Red, white, pink, orange… It seems simple enough! In fact, the color of a wine can tell us a lot about what’s going on inside the glass.
HUE: Take a look at the hue. If it’s a red wine, is it more pinkish or reddish? This simple color observation is often a big clue as to the variety(ies) and climate where the wine was made.
The generally accepted hues for red wines are: Purple, Ruby, Garnet, and Tawny.
White wines use: Straw, Yellow, Gold, and Amber.
Rosé wines use: Pink, Salmon, and Copper.
Next, take a look at the color from the edge to the middle of the glass. How opaque is it? This is the color intensity.
Also, how much does the color change from the rim to the middle? This “rim variation” is often an indicator of age in a wine.
VISCOSITY: Swirl your glass and take a look at how it forms tears (aka “legs”) on the side of the glass. Are they thick, slow-moving tears or fast ones? This tells us the wine is either higher alcohol, higher sweetness, or both. It’s actually a phenomenon called The Gibbs-Marangoni Effect.
CLARITY: Is the wine clear, cloudy, or turbid (cloudy and thick with suspended particles)?
When we taste wine, it’s all about the texture. We sense body, sweetness, acidity, and tannin on our tongues as presence, oiliness, tartness, and astringency. When you taste a wine, focus more on these textures and how they evolve from start to finish. After this is done, you can think about flavors!
Many sommeliers rank a wine’s traits with a ranking of 1 (low) to 5 (high).
Body: Does it fill your palate or is it barely there?
Writing your final conclusion in your wine tasting notes gives you a chance to tie it all together.
Here are some things to consider:
How did the initial taste compare with the finish?
How long did the flavor last on your palate?
Was the wine complex or simple?
Overall, was it a “yay!” “meh” or “bleh?”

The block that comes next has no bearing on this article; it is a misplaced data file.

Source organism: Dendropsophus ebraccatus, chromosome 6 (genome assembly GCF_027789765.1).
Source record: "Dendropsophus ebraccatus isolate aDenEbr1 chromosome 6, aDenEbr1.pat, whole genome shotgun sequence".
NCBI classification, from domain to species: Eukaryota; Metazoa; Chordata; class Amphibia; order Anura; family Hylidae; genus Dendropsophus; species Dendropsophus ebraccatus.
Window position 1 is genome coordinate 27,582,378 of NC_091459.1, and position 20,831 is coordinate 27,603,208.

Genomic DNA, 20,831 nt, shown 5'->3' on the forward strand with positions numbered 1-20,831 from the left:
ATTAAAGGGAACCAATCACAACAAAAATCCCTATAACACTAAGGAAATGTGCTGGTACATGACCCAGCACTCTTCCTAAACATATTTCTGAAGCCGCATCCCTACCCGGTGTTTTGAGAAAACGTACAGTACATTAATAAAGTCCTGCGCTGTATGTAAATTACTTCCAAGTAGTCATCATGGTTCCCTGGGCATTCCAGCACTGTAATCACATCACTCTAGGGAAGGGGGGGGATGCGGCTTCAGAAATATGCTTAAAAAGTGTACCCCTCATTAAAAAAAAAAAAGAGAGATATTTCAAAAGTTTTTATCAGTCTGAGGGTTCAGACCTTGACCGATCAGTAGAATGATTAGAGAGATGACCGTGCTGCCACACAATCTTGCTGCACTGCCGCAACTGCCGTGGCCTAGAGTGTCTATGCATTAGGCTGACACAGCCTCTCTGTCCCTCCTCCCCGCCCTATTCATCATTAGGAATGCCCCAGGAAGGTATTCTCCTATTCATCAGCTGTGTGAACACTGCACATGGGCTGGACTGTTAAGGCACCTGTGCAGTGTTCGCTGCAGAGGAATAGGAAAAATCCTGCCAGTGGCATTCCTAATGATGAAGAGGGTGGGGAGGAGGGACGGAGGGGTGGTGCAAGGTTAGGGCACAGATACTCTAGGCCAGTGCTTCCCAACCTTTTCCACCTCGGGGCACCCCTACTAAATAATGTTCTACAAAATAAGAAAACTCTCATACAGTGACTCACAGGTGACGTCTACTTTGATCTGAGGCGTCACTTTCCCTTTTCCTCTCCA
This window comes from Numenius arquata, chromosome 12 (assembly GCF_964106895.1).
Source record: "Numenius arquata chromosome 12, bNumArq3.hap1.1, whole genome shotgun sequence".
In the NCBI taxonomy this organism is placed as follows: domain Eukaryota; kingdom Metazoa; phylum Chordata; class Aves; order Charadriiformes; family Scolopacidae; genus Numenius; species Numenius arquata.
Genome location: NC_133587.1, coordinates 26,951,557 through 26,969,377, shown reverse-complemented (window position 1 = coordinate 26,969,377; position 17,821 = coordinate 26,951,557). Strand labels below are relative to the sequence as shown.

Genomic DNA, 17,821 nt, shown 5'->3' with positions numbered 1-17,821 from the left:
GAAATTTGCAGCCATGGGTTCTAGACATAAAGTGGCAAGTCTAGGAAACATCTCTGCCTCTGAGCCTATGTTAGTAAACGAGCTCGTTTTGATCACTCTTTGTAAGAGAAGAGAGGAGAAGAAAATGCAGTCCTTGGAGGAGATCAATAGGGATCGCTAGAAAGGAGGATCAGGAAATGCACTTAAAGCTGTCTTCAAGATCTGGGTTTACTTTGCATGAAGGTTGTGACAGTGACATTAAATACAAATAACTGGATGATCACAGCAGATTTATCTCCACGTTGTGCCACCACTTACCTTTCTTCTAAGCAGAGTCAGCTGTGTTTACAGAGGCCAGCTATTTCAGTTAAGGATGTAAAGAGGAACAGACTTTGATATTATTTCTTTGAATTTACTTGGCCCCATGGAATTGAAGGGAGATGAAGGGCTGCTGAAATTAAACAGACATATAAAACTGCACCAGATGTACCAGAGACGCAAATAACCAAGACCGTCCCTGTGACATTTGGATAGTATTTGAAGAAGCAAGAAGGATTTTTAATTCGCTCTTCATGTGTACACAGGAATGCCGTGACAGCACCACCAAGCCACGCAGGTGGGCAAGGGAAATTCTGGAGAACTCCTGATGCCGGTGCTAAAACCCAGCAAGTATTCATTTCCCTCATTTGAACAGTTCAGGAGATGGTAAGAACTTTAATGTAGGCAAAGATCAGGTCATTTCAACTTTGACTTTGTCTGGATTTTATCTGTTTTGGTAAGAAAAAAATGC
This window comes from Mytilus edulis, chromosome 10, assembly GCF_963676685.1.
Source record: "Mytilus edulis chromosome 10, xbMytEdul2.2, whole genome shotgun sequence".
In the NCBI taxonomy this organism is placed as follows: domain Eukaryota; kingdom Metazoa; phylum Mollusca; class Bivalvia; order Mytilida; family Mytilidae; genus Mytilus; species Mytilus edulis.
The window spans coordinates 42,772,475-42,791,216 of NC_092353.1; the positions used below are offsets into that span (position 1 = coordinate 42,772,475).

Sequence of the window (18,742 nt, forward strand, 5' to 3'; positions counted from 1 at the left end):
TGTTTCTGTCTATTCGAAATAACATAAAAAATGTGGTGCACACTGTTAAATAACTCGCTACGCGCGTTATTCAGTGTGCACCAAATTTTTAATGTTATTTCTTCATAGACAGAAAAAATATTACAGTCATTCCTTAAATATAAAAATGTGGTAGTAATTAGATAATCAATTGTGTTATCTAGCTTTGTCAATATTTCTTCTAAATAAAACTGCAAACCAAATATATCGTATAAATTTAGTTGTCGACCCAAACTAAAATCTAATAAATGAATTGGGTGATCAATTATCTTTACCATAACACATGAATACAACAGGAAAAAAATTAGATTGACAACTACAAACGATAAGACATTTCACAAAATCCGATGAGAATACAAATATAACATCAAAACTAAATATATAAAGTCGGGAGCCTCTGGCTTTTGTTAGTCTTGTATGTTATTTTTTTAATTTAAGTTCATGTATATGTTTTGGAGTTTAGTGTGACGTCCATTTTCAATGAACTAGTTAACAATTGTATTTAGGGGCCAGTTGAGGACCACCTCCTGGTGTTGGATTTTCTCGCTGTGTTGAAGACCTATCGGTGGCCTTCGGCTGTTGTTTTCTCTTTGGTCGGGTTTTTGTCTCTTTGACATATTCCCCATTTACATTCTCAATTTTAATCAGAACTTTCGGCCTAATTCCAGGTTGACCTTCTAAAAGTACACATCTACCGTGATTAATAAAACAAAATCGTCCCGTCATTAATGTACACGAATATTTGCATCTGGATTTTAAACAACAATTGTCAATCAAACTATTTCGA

We Are All Different, But Not That Different
In my experience, communicating with wine drinkers of all kinds, I’ve observed something like a bell curve when it comes to opinions. (I hope to research this with more data in the future!)
In the mean time, this is the general consensus that I’ve observed:
One side of the bell curve prefers fruity, sweet wines with noticeable acidity. (Generally white and sparkling wines).
The middle of the bell curve looks for dry wines with boldness, fruitiness, lush acidity, and a smooth finish. (These are usally red wines).
The other side of the bell curve looks for wines with minerality, tannin, earthiness, and subtlety. (These are all kinds of unique wines).
None of these choices are right or wrong, but they are often in conflict with one another. They also affect how some of us should use wine ratings.
In fact, some wine reviewers (such as Stephen Tanzer and Antonio Galloni) rate wines higher for their structure and minerality, where as others (like Robert Parker’s Wine Advocate) rate wines higher that demonstrate the more optimal fruit/ripeness profiles.
So, where does your palate fit into this picture? (Hint, hint: Take more wine tasting notes to find out!)